Article from Global News

He coached the Edmonton Oilers to four Stanley Cup championships and by the end of this week he will join the ranks of nine other Oilers greats by having a banner raised in his honour at Rexall Place.

The recognition will be given to Glen Sather before Friday night's Oilers game against the New York Rangers but there is much fanfare leading up to the main event.

Edmonton Oilers release details about Glen Sather ceremony 1984 Championship team reunion; October 8, 2014 Former Oilers reunite in Edmonton to remember 1984 Stanley Cup win The celebration got underway Wednesday, when four former Oilers captains who played during the Sather era shared their memories of 'Slats,' as he's known. Craig MacTavish, Kevin Lowe, Al Hamilton and Kelly Buchberger spoke to the media while in Edmonton for the events later this week. The common theme was how much Sather cared about his players.

"I remember vividly when Don Cherry made disparaging remarks about Randy Gregg and Randy's ability, and Glen forced or made Don Cherry come and apologize to the team in front of everybody at a team lunch," Lowe said.

"With Glen, he always wanted to make our team a family and you're always accountable for yourself... and if you got in trouble you'd have to contact him first but unfortunately sometimes I didn't contact him and I would get scolded and maybe that's why he left me unprotected in the '99 expansion draft and never told me," Buchberger added with a laugh.

On Thursday, a public ceremony was held at the Winspear Centre to honour Sather.

The main event happens Friday night at Rexall Place when Sather will join Al Hamilton, Wayne Gretzky, Jari Kurri, Grant Fuhr, Paul Coffey, Mark Messier, Glenn Anderson and long-time radio broadcaster Rod Phillips who already have banners hanging from the rafters. The ceremony starts at 6:20 p.m., before the puck drops.

Sather was inducted into the Hockey Hall of Fame in 1997. He won four Stanley Cups as the Oilers head coach (1984-88) and a fifth in 1990 as the team's president and general manager.

Sather played 10 NHL seasons with the Boston Bruins, Pittsburgh Penguins, New York Rangers, St. Louis Blues, Montreal Canadiens and Minnesota North Stars, accumulating 192 points (80 goals, 112 assists). He also appeared in 72 playoff games.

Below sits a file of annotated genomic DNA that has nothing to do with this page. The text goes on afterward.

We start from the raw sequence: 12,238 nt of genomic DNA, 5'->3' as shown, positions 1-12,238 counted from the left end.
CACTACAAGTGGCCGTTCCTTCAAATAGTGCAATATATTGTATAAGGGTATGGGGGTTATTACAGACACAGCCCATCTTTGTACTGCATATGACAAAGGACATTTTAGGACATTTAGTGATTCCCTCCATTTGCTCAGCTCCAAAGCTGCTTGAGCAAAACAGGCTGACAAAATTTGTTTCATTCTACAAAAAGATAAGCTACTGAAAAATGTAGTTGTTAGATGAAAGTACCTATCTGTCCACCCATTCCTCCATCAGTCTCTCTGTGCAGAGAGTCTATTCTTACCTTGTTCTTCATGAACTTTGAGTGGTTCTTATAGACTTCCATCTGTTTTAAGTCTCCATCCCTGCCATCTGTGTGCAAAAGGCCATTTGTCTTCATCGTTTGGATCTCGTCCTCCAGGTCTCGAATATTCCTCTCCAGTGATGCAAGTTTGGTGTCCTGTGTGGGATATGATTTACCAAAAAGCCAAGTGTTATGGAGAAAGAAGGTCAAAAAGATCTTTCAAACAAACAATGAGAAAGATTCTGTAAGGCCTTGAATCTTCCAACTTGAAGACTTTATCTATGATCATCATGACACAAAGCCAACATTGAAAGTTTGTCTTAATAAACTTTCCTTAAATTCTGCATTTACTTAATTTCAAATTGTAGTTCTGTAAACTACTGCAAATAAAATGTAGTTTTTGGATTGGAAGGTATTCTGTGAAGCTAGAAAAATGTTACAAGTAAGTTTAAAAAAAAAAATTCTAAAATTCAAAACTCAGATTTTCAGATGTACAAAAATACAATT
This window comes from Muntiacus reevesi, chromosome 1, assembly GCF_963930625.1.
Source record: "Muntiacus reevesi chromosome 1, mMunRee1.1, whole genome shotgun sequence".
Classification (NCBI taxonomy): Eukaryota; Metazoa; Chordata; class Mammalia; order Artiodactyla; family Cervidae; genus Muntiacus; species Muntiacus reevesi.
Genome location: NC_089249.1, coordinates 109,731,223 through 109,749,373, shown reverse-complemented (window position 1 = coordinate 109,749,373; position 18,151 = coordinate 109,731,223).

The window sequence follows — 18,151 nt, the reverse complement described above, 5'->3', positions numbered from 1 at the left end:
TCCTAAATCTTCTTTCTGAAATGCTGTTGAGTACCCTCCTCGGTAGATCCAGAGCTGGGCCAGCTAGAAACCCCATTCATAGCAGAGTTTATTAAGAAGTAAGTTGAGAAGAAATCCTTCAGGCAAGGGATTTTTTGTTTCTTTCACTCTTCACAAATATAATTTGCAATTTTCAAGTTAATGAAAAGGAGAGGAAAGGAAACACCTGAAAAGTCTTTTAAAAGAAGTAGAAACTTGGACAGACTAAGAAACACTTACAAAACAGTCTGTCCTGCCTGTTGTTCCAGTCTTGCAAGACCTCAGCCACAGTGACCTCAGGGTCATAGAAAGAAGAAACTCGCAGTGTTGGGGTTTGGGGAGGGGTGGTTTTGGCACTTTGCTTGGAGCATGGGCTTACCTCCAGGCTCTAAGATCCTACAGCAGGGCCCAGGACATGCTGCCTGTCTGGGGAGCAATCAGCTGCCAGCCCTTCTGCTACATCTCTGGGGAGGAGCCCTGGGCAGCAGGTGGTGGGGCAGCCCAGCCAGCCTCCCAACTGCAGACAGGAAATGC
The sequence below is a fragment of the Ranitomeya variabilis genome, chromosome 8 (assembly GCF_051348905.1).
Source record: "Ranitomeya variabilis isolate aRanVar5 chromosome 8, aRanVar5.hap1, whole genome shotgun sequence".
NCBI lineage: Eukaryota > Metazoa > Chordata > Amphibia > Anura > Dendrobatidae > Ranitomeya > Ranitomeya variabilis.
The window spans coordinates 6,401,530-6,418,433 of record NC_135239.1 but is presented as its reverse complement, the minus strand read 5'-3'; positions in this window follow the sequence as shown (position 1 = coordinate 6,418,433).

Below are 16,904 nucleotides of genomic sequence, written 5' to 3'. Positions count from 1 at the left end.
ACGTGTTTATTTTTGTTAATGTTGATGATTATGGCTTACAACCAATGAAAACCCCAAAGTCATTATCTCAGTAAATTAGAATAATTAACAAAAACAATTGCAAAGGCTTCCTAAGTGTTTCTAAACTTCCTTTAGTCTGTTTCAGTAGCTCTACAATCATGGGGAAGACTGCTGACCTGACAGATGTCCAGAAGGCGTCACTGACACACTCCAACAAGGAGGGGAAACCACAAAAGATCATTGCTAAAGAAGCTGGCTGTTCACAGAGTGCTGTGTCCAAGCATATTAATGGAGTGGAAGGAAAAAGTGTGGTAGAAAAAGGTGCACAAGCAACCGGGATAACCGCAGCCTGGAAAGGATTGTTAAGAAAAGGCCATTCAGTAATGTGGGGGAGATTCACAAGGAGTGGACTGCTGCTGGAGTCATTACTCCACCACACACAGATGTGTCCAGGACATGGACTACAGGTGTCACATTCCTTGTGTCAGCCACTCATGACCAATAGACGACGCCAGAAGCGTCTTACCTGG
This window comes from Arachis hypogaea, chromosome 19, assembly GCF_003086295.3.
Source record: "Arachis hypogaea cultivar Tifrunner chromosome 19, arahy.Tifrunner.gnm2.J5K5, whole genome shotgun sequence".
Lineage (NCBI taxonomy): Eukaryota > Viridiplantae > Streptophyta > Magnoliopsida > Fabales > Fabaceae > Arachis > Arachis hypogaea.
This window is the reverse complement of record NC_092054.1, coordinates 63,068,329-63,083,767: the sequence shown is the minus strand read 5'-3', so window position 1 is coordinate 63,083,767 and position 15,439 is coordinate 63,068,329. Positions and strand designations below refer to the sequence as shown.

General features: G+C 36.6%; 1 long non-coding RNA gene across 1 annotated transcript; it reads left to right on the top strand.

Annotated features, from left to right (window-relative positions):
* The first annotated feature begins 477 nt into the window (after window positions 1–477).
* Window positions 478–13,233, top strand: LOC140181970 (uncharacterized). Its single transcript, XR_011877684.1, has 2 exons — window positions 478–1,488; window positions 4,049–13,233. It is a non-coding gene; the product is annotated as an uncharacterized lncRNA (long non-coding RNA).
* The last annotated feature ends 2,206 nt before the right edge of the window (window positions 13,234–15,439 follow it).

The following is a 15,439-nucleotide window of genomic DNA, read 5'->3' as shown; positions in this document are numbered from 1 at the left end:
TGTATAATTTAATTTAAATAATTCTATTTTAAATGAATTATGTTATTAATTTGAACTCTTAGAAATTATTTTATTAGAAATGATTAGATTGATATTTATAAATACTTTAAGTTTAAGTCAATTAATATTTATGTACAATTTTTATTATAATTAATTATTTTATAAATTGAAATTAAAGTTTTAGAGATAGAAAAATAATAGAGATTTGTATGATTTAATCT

Sather played one season with the Oilers in 1976-77 when the team was part of the World Hockey Association.

With files from The Canadian Press.

Joe Moss remains an inspiration

Article from Edmonton Sun - Author Cam Tait

Joe Moss was shown to the front row of the main banquet room of the Ramada Hotel and Conference Centre Thursday morning. For Joe, who has Down syndrome, such treatment isn't at all foreign.

He very well could be the most recognizable person in Edmonton with a disability, who loves to sing O Canada. And that's what Joe thought he was in for: singing O Canada — with the same fervour and gusto he does before every Edmonton Oiler home game — to start International Day of Persons with Disabilities.

When he was done, he quietly walked back to his front row seat and sat to the right of his brother Steve.

But not for long.

Carmen Wyton of the Premier's Council on the Status of Persons with Disabilities took to the stage and called Joe back to the podium.

Joe was named this year's recipient for the Marlin Styner Achievement Award, one of the council's most prestigious honours.

Never one to shy away from a microphone, Joe stepped up for an impromptu acceptance speech to the crowd numbering close to 300.

"I'm happy," he said.

"I thank my family.

Brother Steve quietly left his seat to join Joe on the stage. Steve gently patted Joe on the back and then took the mic to express his own appreciation.